6. Does the Fed Want to Punish Japan and Europe QE?
24/7 Wall St. will leave it up to you to decide whether there is “a global fix in place” when it comes to world’s central banks and monetary policy. Still, the G10 and G20 are international forums for the governments and central bank governors from the world’s major economies, and they routinely meet regarding the global economy.
While everyone was in a race to devalue their currencies after the recession, it would now seem to be counter-productive in a global economy for the top central bank in the world (the United States) to be the only major country wanting to raise rates too fast when quantitative easing (QE) and a negative interest rate policy is still early in Europe. While Greece keeps coming up as an issue in Europe, that tiny nation has become predictably untrustworthy by Western standards and is perhaps just a sideshow in comparison to the big picture, to the point that it doesn’t deserve further mention.
Japan keeps trying to inflate its economy under Abenomics, and the nation may just keep going with this policy until it no longer can. China’s growth trend has been slow enough of late that its huge growth numbers feel like a recession to most advanced economies. Japan keeps going under Abenomics, but the fundamental issues of an aging population with low growth rates only make the issues around a slow global economy that much more challenging.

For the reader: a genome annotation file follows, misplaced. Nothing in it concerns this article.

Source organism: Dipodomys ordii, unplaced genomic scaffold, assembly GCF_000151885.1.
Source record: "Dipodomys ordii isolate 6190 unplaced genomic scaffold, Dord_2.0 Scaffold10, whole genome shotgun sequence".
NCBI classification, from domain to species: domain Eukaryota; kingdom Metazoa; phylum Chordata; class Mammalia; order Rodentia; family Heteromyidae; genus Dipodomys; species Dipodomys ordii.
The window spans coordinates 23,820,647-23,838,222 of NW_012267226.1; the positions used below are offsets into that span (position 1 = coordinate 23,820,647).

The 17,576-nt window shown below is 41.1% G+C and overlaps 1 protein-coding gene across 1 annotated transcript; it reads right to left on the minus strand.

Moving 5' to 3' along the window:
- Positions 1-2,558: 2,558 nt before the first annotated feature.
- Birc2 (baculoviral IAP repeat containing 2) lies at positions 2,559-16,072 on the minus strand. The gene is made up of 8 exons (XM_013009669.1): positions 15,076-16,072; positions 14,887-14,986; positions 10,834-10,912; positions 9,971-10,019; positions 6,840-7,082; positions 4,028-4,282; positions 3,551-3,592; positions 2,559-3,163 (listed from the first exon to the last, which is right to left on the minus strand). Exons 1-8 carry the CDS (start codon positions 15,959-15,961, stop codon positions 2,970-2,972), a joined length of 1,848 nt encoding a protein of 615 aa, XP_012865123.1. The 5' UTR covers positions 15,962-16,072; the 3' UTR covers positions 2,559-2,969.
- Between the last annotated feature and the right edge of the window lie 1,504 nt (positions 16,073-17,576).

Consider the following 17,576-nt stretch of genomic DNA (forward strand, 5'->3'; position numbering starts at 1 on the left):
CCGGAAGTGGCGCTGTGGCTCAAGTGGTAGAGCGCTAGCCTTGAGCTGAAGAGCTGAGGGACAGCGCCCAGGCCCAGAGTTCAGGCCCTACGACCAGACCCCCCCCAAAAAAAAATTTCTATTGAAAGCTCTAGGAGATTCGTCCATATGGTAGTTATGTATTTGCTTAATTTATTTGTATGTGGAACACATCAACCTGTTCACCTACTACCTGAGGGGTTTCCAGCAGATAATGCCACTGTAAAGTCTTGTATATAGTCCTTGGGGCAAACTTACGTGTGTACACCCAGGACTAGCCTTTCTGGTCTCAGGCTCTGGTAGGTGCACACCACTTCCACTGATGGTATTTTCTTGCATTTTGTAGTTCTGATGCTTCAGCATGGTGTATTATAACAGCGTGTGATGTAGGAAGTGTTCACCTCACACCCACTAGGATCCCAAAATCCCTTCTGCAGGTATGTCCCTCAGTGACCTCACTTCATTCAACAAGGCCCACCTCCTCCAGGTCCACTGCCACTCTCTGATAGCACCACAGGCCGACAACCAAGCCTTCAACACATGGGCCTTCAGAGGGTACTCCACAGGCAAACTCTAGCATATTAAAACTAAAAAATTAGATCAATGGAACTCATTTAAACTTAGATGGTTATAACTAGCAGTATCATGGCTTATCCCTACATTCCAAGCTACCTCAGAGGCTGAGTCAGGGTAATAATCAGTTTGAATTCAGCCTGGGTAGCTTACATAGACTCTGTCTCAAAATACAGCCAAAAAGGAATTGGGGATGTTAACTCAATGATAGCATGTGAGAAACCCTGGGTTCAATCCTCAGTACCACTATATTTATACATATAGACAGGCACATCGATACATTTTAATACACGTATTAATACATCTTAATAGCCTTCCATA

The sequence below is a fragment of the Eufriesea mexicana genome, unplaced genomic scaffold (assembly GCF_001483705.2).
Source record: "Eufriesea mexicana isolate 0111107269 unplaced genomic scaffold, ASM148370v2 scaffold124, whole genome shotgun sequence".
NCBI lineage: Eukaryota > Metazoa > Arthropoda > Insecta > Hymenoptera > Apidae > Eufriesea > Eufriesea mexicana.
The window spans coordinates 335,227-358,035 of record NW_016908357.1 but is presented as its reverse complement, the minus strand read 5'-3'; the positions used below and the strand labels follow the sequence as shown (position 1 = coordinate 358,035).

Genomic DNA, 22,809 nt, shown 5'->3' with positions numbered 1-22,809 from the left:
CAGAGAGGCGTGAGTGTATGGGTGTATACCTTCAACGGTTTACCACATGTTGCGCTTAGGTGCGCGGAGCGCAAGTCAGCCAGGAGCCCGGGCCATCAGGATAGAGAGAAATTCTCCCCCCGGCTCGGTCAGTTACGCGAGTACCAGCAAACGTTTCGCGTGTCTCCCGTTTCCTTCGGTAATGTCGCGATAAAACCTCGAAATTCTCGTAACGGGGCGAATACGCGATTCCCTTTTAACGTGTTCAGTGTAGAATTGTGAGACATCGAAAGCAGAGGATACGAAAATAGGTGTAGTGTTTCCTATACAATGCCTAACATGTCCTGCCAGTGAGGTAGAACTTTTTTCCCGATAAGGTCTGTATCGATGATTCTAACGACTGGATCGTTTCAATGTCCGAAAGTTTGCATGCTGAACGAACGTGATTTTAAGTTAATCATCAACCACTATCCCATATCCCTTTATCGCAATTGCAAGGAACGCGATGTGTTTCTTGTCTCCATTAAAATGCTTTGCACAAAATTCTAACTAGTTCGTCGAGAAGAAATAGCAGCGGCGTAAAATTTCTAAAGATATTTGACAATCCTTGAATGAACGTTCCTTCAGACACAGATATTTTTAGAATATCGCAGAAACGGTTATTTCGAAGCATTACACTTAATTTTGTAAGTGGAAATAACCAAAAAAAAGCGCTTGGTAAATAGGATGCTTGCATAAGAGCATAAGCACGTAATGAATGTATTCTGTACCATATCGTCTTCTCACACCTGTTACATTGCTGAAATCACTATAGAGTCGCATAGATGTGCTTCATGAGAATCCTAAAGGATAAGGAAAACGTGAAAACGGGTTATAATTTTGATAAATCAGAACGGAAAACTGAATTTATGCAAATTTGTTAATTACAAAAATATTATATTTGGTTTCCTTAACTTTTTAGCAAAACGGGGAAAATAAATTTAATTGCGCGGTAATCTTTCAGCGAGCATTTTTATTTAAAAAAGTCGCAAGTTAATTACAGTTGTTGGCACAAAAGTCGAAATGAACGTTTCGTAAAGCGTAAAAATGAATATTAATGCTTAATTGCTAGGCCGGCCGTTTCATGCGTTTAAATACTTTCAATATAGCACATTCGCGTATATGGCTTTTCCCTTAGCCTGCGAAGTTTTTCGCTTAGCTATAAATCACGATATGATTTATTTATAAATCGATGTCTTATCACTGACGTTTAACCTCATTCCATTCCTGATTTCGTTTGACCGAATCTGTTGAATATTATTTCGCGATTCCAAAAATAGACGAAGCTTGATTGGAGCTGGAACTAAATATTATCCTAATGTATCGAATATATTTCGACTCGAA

China has now effectively eased up on rates to spur growth, despite mixed regulatory threats from time to time. The reality is that China’s currency is mostly pegged to the U.S. dollar, despite a widening out of trading bands in recent years. If the United States drives up its own dollar, then it effectively drives up the value of the renminbi. That just makes the rest of the world view China as being that much more expensive, and they will take their business elsewhere. For that matter, China has already moved some of its operations elsewhere too.
7. Unemployment, Payrolls, Productivity and Wage Inflation
The one issue that has been working well for the Federal Reserve is that the official unemployment figures have been in a downward trend since 2010. One issue to consider here is that the Federal Reserve keeps lowering its benchmark for what the real target is on unemployment, which was last seen at only 5.4% for April of 2015. There is a flip side here though, and that is that the labor force participation rate remains dismal and well under 63% (see below) and the underemployed rate remains above 10%. Nonfarm payrolls rose by 223,000 in April, but the preliminary gain of 126,000 in March was revised to a meager 85,000.
Perhaps the real issue with the Fed and the employment situation is that this remains the weakest post-war recovery of most of our lifetimes. The official unemployment rate of 5.4% is still actually a full 1.0% higher than the economic peaks of 2006 and 2007. Many large employers still claim endlessly that they cannot find workers with enough skills. The so-called U-6 (the total unemployed, plus those marginally attached to the labor force, plus total employed part time for economic reasons, as a percentage of the civilian labor force plus all persons marginally attached to the labor force) is still above 10%.April was shown to be 10.4% not seasonally adjusted and 10.8% seasonally adjusted.